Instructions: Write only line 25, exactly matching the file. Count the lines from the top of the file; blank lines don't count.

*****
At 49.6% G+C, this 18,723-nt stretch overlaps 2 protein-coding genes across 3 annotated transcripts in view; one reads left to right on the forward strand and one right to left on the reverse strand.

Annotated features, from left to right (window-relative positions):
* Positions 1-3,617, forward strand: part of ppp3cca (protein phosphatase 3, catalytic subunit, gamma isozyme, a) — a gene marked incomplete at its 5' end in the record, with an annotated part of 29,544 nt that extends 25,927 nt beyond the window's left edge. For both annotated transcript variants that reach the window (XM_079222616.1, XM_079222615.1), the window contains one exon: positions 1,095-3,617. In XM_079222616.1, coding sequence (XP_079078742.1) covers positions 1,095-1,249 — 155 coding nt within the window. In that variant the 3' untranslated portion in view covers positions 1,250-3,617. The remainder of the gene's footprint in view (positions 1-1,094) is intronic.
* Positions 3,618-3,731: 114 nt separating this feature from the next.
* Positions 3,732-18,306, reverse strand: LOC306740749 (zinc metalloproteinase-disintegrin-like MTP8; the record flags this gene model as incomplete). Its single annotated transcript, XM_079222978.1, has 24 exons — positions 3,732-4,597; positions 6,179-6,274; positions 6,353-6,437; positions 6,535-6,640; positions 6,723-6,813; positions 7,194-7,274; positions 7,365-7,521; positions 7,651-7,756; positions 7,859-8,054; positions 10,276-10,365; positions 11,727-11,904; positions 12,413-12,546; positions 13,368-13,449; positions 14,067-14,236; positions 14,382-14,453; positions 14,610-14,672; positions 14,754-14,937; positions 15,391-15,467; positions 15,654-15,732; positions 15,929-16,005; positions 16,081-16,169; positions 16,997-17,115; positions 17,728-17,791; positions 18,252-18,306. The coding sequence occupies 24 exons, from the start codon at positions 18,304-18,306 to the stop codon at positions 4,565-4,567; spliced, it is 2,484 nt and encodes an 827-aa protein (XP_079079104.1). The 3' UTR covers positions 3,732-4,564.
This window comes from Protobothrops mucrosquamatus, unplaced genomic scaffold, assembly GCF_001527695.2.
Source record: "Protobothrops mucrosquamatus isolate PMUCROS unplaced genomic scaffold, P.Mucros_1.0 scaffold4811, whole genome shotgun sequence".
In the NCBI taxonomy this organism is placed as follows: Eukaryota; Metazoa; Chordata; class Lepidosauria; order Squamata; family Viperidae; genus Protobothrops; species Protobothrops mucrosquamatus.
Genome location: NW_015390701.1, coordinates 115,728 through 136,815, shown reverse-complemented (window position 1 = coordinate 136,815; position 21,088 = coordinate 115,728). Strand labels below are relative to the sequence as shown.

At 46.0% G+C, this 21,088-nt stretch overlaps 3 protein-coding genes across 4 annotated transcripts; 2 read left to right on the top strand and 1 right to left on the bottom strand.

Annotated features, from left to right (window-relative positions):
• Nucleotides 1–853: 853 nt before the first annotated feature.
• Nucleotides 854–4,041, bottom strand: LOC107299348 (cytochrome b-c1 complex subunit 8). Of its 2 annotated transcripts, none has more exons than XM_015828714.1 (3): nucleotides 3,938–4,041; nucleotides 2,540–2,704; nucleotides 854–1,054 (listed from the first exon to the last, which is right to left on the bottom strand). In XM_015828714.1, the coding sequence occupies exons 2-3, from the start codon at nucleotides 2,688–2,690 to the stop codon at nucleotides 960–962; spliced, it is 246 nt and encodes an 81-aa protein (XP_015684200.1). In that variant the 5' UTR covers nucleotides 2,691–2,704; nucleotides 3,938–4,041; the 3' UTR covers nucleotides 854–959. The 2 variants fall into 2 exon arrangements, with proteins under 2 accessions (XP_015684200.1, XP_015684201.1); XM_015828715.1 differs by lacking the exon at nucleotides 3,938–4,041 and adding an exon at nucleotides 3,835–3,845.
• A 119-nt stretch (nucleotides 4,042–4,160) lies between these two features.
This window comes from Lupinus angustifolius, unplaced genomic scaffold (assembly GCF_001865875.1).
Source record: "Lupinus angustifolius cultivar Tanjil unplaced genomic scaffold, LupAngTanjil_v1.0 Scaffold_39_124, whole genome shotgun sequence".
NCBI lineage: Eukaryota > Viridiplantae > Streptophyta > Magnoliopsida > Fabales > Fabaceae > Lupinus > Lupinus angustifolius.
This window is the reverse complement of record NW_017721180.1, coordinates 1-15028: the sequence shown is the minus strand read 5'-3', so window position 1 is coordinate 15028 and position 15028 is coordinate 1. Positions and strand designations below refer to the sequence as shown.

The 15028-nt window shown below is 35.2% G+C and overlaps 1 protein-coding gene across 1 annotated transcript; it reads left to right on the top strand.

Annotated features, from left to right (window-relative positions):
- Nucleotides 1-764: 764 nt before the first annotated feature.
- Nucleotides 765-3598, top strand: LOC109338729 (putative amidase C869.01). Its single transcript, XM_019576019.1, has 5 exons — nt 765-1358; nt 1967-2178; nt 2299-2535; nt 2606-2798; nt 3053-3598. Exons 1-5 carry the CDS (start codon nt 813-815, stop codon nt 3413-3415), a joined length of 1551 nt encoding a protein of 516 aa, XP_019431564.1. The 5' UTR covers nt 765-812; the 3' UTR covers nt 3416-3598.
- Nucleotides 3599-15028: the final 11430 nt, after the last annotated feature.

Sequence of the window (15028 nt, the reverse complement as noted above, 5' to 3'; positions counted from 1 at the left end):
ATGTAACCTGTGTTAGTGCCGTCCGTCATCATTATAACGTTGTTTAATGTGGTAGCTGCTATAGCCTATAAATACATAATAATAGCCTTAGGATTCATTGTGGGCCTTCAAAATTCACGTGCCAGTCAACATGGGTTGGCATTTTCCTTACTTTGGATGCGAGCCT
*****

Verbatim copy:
ATGTAACCTGTGTTAGTGCCGTCCGTCATCATTATAACGTTGTTTAATGTGGTAGCTGCTATAGCCTATAAATACATAATAATAGCCTTAGGATTCATTGTGGGCCTTCAAAATTCACGTGCCAGTCAACATGGGTTGGCATTTTCCTTACTTTGGATGCGAGCCT